Cloud Computing Hijacked for Mining

It is legal, safe and rather easy to buy cloud computing power from some of the big providers. But hackers are getting processing power for free to mine for cryptocurrencies that are compatible with processor-based mining.

When mainstream news outlets talk about hidden mining, they will usually hype up the case and state that "Bitcoin mining" is happening without the knowledge of companies and users. But in reality, hidden mining is producing coins of another type, which are sometimes mistaken for Bitcoin. The most common coin mined is Monero.

Some of the latest cases of hidden mining hijack the powerful cloud computing resources of corporations, most notably Amazon Cloud Service. Microsoft Azure and Google Cloud also offer similar access to multi-core processors.

Here is a recent snippet from a mining command executed on a hijacked computer:

This command does not mine Bitcoin, but a coin based on the Cryptonight algorithm, and uses the Minergate software. This is the most common hidden mining tool discovered on infected computers. The misnomer of "Bitcoin mining" may be due to the outsized popularity of Bitcoin and lack of knowledge for other forms of mining.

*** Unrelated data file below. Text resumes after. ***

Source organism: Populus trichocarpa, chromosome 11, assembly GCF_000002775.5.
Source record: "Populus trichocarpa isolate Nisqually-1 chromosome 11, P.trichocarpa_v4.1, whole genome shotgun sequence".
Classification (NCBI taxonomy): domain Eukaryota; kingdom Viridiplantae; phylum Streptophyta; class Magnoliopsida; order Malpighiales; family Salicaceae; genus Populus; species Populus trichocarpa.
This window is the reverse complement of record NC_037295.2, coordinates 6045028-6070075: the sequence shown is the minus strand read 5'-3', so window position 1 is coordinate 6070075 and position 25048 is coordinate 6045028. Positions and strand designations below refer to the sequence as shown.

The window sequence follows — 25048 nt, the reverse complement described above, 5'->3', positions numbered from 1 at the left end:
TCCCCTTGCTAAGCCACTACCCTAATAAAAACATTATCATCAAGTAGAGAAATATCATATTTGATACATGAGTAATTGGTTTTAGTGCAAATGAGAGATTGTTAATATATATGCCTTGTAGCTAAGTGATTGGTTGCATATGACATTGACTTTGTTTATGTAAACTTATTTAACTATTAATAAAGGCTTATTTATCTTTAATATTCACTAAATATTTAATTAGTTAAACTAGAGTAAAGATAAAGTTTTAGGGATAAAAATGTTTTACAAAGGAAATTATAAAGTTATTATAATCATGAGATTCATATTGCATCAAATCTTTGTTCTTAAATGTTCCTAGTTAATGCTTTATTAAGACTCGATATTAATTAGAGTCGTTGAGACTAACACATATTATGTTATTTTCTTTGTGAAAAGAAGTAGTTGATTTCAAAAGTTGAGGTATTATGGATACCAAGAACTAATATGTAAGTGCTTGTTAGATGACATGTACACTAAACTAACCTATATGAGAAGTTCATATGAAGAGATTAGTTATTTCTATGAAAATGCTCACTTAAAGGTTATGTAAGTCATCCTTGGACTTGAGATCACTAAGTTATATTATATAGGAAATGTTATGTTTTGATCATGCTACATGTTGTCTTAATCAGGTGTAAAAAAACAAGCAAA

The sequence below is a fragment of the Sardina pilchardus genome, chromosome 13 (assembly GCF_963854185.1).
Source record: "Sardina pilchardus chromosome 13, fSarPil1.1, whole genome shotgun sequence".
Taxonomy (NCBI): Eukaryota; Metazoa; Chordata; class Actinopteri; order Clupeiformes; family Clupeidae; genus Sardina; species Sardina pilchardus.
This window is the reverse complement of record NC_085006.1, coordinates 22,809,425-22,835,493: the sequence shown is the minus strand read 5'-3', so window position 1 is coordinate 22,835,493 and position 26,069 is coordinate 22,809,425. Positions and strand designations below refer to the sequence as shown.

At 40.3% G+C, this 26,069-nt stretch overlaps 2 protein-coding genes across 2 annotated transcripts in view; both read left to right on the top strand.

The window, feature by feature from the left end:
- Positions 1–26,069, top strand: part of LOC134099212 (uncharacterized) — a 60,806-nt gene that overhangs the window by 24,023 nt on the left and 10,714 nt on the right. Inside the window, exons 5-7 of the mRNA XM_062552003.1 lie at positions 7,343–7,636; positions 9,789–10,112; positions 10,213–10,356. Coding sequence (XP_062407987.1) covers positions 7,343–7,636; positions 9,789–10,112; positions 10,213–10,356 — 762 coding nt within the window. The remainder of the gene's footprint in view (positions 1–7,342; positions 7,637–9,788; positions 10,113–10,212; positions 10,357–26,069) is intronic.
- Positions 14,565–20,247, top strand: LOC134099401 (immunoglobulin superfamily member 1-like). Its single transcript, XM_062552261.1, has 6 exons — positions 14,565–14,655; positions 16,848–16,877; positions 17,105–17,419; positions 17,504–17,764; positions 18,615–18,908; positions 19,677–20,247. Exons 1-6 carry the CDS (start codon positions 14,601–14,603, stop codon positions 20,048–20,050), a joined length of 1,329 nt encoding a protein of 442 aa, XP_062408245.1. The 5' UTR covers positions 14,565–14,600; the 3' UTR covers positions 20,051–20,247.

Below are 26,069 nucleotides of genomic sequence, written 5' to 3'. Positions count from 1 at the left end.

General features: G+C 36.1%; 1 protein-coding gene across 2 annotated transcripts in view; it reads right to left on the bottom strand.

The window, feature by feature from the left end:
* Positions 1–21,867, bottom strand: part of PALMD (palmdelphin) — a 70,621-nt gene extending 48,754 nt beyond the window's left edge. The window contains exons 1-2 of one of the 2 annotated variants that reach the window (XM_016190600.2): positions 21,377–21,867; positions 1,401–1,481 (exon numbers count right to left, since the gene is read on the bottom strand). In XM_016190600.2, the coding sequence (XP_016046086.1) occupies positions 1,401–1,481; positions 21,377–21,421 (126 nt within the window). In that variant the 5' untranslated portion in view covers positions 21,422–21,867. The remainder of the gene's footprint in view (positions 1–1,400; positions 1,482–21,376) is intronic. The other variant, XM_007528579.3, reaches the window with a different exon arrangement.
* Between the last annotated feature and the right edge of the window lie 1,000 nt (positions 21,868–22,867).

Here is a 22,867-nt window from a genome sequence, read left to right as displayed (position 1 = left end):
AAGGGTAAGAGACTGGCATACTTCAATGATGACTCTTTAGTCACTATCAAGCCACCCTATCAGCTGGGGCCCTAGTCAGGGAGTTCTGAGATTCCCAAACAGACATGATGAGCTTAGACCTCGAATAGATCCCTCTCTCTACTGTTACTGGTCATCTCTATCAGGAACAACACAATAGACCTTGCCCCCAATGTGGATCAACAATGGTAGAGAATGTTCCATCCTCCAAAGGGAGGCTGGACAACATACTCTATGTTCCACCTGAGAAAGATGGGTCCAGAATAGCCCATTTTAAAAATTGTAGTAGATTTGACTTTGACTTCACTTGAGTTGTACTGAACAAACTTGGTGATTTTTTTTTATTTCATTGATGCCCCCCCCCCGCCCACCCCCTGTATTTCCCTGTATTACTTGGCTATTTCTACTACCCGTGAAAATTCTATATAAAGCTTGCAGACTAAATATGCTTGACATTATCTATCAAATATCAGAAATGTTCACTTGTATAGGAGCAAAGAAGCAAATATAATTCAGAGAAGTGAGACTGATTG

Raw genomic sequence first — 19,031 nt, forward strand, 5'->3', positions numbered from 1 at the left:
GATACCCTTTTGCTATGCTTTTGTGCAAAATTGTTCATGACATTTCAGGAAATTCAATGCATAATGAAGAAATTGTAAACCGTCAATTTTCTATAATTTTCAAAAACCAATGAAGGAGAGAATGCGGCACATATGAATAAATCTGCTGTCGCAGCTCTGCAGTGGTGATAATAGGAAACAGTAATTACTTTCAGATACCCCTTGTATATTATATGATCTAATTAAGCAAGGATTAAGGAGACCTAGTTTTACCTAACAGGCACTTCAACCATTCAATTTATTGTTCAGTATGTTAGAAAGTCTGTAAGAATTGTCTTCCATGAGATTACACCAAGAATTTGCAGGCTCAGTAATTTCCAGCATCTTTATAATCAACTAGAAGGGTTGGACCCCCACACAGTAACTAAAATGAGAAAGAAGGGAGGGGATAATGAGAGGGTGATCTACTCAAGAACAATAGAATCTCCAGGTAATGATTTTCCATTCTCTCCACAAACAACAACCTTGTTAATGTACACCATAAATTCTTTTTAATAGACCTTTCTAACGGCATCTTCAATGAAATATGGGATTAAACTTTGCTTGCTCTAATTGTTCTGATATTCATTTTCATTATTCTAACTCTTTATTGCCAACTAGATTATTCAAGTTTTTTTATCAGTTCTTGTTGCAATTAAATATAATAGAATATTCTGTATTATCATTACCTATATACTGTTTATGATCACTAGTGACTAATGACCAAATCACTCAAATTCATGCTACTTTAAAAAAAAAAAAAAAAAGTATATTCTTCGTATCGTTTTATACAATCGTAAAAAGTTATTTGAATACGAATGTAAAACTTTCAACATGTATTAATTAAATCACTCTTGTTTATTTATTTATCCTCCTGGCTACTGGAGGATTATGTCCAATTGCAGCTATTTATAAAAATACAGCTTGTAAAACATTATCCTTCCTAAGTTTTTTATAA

According to this Reddit thread, in general using Amazon AWS to mine Monero is doable, although subject to ToS restrictions, as running an open Monero node could be considered a virus or a potentially harmful connection. But paid computing power may fail to produce profitability, as currently Monero is mined with a much higher hash rate.

The Monero hash rate has more than tripled since June, indicating that much more computing power is engaged in producing the coin. The Monero market price has exploded, reaching a peak near $150, but sliding back toward $90. Monero has a double reputation- on the one side, it has a robust community monitoring updates and

But engaging enough machines can produce some results. Recently, hidden in-browser mining has been rising and annoying users on several instances. The Pirate Bay was the most high-profile case, but smaller sites have been using an embedded mining tool.

Curiously, Monero mining has been linked to a hacker attack most likely originating from North Korea.

Monero mining can be easily noticed by monitoring the workload of a system. The Minergate software is notoriously draining of computer resources. And there are known IP addresses and ports that are used to connect the mining software, such as http://208.115.205.***:8220/minerd.